Tunisian artist draws on real life and fantasy to tell David Bowie’s story

Haddon Hall: When David Invented Bowie is a graphic novel that tells the story of the creation of the songs for his seminal albums The Man Who Sold the World in 1970 and 1971’s Hunky Dory.

Haddon Hall: When David Invented Bowie by artist Néjib. Courtesy SelfMadeHero
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Our infatuation with British rock legend David Bowie shows no sign of abating, a year after his death.

Next month, British publishers SelfMadeHero will release one of the more unusual tributes to the influential singer.

Haddon Hall: When David Invented Bowie is a graphic novel that tells the story of the creation of the songs for his seminal albums The Man Who Sold the World in 1970 and 1971's Hunky Dory, as well as the subsequent creation of his Ziggy Stardust stage persona.

After releasing Space Oddity, his first single released in 1969 a few days before the Apollo Moon landing, the singer moved into Haddon Hall, a sprawling Victorian house in the suburbs of London with his then girlfriend, Angie Barnett.

It is from this set up that Tunisian-born author and artist Néjib tells his story about creativity, metamorphosis and music.

He first heard Bowie's music on the few Italian television stations whose signals strayed into Tunisia in the early 1980s. He remembers being fascinated by the video for China Girl.

In 1986, at the age of 10, Néjib moved to France where his infatuation with the singer grew after his brother brought home a copy of Bowie's 1972 album, Ziggy Stardust and the Spiders from Mars.

“From that time on, I bought every Bowie record and I saw him live many times,” he says.

The inspiration to write a graphic novel about Bowie came while reading a biography of the singer. What piqued Néjib’s interest was the author’s assertion that “it’s almost impossible to write a biography on Bowie because Bowie is very much a character created by David Jones”, a reference to Bowie’s real name.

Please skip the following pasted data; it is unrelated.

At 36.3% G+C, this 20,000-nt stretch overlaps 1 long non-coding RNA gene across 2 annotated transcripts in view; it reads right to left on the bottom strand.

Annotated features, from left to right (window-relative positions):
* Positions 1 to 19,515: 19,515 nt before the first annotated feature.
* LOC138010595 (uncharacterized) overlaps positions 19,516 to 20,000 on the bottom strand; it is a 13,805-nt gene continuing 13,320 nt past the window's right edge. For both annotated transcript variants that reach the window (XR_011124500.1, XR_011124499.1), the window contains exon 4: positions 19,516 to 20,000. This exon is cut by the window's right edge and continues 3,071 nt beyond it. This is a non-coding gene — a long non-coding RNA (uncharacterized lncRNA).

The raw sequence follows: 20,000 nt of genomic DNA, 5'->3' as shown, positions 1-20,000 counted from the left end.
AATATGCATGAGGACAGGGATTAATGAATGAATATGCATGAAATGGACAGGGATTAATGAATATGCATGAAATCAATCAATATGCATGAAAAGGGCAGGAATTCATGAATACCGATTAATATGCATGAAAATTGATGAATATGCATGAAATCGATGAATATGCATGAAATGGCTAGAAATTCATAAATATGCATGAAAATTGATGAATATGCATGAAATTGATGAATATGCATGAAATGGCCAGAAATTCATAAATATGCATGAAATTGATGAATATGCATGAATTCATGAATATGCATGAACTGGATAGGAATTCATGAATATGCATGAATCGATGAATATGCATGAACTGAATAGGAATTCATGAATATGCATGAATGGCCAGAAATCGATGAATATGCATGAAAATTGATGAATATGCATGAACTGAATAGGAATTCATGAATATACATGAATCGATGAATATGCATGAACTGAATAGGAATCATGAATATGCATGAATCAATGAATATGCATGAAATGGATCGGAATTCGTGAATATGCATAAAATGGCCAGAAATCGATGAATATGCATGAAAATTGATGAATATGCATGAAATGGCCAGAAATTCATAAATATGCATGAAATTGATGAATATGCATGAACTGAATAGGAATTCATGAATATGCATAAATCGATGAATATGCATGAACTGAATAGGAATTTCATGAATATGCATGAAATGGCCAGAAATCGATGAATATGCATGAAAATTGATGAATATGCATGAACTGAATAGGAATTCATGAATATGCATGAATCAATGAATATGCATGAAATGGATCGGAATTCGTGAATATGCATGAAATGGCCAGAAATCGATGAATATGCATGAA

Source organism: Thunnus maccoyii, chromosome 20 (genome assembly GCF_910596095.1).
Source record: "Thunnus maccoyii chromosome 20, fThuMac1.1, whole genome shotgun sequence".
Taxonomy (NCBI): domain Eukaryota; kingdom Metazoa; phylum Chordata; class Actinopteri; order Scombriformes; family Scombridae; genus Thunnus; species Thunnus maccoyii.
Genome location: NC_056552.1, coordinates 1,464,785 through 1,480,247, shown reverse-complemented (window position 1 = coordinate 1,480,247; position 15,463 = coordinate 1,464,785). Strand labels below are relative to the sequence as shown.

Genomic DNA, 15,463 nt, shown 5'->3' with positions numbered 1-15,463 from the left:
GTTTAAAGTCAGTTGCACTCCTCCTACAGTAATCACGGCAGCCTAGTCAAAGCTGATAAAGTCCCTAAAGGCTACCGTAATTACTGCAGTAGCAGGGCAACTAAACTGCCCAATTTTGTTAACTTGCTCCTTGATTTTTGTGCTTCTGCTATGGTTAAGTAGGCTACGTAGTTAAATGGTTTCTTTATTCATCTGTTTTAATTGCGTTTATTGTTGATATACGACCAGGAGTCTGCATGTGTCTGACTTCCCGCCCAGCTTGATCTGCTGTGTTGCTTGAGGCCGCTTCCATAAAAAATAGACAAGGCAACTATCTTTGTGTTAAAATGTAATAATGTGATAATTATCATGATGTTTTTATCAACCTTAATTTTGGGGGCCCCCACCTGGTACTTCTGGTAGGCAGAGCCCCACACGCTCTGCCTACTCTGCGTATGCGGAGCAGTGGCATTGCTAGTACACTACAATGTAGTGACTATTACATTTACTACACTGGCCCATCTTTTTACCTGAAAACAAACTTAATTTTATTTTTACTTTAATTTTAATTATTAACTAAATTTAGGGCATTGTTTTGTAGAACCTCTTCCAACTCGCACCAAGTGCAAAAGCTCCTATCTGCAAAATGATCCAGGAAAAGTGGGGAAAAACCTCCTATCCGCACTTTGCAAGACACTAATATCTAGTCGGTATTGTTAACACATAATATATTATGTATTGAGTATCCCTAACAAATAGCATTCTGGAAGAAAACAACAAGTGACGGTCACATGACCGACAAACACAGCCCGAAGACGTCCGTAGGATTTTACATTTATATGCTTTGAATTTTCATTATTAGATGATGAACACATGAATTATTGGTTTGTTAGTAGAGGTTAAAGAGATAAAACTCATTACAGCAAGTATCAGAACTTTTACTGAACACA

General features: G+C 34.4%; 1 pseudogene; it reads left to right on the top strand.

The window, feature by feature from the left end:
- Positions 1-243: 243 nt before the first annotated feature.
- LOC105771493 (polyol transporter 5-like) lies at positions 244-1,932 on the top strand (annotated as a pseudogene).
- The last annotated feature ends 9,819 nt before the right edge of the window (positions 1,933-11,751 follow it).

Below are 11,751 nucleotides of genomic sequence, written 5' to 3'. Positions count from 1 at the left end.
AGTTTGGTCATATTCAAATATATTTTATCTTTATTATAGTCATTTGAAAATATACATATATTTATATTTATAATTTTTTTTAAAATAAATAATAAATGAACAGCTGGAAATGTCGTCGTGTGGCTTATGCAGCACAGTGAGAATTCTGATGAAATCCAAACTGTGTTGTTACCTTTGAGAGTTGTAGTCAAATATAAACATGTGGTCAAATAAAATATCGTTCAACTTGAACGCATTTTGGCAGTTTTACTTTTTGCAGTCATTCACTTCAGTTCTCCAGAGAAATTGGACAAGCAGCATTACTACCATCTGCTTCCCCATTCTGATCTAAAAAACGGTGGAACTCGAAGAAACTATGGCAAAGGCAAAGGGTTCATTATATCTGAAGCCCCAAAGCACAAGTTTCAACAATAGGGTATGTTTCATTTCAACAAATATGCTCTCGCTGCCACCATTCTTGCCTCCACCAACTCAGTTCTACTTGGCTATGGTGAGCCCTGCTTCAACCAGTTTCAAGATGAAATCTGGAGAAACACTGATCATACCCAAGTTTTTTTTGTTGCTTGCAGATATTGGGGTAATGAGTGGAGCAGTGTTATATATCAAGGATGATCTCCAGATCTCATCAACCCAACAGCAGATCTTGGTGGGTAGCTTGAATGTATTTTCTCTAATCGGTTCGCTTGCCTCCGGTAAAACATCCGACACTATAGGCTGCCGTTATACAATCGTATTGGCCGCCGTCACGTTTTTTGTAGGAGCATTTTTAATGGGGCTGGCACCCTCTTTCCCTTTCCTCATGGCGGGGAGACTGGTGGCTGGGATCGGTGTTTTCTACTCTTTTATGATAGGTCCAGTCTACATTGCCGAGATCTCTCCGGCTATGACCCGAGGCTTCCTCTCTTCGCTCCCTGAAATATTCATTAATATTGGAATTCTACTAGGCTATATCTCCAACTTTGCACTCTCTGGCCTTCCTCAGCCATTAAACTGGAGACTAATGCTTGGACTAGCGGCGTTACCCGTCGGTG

What made Jones become Bowie is the focus of the book. Within this uncharted territory, Néjib saw an opportunity to take creative licence and interpret unknown events alluded to in Bowie’s music. He could, effectively, create a fantasy world based around a few truths.

“I read a lot of things and mostly re-listened to the lyrics and the mood of his albums from the period,” he says.

“And I incorporated the things I knew about Bowie: the illness of his brother, the lack of communication with his brother, and the fact that Angie Bowie, although not talented musically, was very important to supporting the team and bringing fantasy and some extravaganza to the group.”

He also incorporates musical contemporaries, including: Marc Bolan of T-Rex, whom Bowie toured with at the beginning of his career; Pink Floyd's Syd Barrett (a key influence on Bowie, who covered his song, See Emily Play, on his 1973 album Pin Ups); and John Lennon, who warns Bowie of the downside of fame. "I imagined that he might have met Lennon and what the conversation would have been like, as for me, Lennon was the big brother of this generation," says Néjib.

The Beatles, and their psychedelic influence upon Bowie's music, is also reflected in the book's artwork, which is a kaleidoscope of colour and bold outlines. Néjib admits to being inspired by the 1968 Beatles film Yellow Submarine, as well as the work of Romanian animator Saul Steinberg and American cartoonist William Steig.

A graduate of Arts-Déco in Paris, Néjib wrote his graphic novel before Bowie’s death. The text is infused with the purity of Bowie and his sense of being an outsider.

Half-French and half-Tunisian, it is a feeling Néjib knows all too well.

“I’ve always been fascinated by these artists, the kind of artist that are strangers everywhere they go,” he says. “Bowie never wanted to be blocked into a space – if he ever grew too comfortable he would reinvent himself, he would always go into another space. Bowie made the idea of transformation and metamorphosis positive.”

Haddon Hall will be published by SelfMadeHero on February 16